So many interesting details in this story about A-Rod from New York Magazine. Among them:
- A source close to him says A-Rod has “put baseball out of his mind. He’s very much unplugged from the Yankees.”
- He’s far more interested in his business ventures and is spending his time in his office and looking to expand his investment portfolio
- His ex-wife Cynthia, however, says that he’s still committed to baseball has dropped ten pounds and that “he works out twice a day and he looks lean and fit”
- Cynthia also says that Rodriguez seems “balanced and focused” to her and that he’s “really present in the girls’ lives, showing up at school events,” she said.
That all sounds rather good for him, I suppose. Getting his life balance back, being a good dad and keeping himself open to the possibilities of both being done with baseball and returning, depending on what happens in the spring. One could even spin a Best Shape of His Life angle out of those comments from his ex-wife.
Of course, if I worked for the Post or the Daily News I’d spin it as A-Rod still being all about the money, indecisive and using his ex-wife, his kids and his workout regime as a prop to cynically manipulate everyone. I mean, you gotta sell newspapers.
Alex Rodriguez’s transition into retirement has featured a serious move into the business world. He has gone back to school, worked seriously on investments and has started his own corporation. Yes, he’s set for life after making more money than any baseball player in history, but even if his bank account wasn’t fat, you get the sense that he’d be OK given what we’ve seen of his work ethic and savvy in recent years.
He’s going to be getting another paycheck soon, though. For hosting a reality show featuring athletes who are not in as good a financial shape as A-Rod is:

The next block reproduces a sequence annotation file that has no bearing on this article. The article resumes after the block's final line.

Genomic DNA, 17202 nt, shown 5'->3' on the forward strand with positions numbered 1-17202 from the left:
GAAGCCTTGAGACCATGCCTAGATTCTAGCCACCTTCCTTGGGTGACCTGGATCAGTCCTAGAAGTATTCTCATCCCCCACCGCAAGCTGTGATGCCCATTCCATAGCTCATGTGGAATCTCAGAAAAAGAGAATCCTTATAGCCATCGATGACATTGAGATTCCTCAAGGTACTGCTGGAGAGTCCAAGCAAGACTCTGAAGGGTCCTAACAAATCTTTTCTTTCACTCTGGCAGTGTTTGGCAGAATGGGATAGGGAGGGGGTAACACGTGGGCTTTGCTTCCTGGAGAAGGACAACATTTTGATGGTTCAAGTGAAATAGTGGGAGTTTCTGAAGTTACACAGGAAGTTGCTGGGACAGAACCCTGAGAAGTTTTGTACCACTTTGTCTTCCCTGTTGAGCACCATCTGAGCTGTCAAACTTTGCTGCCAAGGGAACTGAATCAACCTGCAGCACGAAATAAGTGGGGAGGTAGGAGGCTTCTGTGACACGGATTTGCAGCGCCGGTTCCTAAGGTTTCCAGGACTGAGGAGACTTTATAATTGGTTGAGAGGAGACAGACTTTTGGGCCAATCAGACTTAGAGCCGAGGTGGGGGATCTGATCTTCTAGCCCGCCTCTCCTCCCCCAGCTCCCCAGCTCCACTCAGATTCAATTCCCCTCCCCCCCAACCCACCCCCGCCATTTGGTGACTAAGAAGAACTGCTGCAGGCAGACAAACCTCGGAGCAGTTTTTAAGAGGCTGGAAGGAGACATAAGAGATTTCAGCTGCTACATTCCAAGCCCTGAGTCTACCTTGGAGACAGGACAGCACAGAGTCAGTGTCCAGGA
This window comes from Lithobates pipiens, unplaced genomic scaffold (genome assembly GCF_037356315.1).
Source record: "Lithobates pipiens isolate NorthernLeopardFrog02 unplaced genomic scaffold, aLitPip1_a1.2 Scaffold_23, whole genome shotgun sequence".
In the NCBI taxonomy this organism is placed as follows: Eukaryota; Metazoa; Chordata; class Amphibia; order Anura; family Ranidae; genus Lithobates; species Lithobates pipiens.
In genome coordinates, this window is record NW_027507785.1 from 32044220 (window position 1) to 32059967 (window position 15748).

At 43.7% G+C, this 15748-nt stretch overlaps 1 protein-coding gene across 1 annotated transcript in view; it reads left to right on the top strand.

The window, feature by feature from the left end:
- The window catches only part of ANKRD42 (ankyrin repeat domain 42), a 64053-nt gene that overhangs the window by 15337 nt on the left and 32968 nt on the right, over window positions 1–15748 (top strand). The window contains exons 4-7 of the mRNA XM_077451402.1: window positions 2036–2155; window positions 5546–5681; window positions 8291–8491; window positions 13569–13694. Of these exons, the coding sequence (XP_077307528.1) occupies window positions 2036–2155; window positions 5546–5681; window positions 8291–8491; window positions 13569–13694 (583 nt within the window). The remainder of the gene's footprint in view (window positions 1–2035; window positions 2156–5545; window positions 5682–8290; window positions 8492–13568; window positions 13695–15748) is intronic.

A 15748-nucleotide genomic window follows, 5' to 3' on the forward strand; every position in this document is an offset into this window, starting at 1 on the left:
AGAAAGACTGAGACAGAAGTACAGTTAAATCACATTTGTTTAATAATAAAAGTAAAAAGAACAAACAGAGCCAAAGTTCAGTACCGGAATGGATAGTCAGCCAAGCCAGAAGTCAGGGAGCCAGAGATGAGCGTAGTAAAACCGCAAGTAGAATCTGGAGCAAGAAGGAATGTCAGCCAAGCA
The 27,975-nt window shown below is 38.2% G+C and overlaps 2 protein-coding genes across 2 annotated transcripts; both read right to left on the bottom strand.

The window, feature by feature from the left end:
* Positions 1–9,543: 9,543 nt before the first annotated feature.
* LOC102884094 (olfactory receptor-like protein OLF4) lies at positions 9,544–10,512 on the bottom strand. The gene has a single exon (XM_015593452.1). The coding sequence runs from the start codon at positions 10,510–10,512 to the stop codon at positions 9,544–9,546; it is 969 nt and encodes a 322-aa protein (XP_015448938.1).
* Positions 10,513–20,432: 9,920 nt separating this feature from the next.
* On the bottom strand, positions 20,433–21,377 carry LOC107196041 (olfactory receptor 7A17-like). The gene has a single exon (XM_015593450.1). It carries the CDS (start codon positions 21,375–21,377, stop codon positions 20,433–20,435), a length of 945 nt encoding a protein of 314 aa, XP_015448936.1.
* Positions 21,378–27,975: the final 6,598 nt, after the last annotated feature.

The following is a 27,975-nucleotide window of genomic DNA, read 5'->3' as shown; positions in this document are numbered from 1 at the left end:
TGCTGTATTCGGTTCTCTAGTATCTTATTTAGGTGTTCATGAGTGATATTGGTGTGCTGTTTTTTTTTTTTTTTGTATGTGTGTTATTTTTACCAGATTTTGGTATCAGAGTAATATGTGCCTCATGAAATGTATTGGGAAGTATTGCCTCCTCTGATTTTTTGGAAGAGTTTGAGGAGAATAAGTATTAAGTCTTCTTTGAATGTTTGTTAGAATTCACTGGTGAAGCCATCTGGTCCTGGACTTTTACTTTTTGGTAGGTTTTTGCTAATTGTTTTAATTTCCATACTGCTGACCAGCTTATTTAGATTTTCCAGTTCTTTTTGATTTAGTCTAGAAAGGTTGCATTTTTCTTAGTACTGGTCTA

Interesting. Hopefully, like so many other reality shows featuring the formerly rich and famous, this one is not exploitative. Not gonna hold my breath because that’s what that genre is all about, unfortunately, but here’s hoping A-Rod can help some folks with this.
Bill Livingston of the Cleveland Plain Dealer is a Hall of Fame voter. In the past he has voted for players who used PEDs, but he’s never been totally happy with it, seeing the whole PED mess as a dilemma for voters.
On the one hand he doesn’t like voting for users and doesn’t like harming those who were clean by shifting votes away from them, but on the other hand, he doesn’t want to pretend history didn’t happen and that baseball hasn’t been filled with cheaters forever. What to do?
This year he decided to abstain altogether. A fair and noble act if one is as conflicted as Livingston happens to be. Except . . . he didn’t actually abstain:
Major league baseball will confer bronzed immortality on a few players Wednesday when the results of the national baseball writers’ balloting for the Hall of Fame will be announced.
I had a 2017 ballot. I returned it signed, but blank, with an explanatory note.
A blank ballot, signed and submitted, is not an abstention. It’s counted as a vote for no one. Each “no” vote increases the denominator in the calculation of whether or not a candidate has received 75% of the vote and has gained induction. An abstention, however, would not. So, in effect, Livingston has voted against all of the players on the ballot, both PED-tainted and clean, even though it appears that that was not his intention.
This is the second time in three years a Cleveland writer has had . . . issues with his Hall of Fame ballot. In the 2014-15 voting period, Paul Hoynes simply lost his ballot. Now Livingston misunderstood how to abstain.
I worry quite often that Ohio is gonna mess up a major election. I guess I’m just worrying about the wrong election.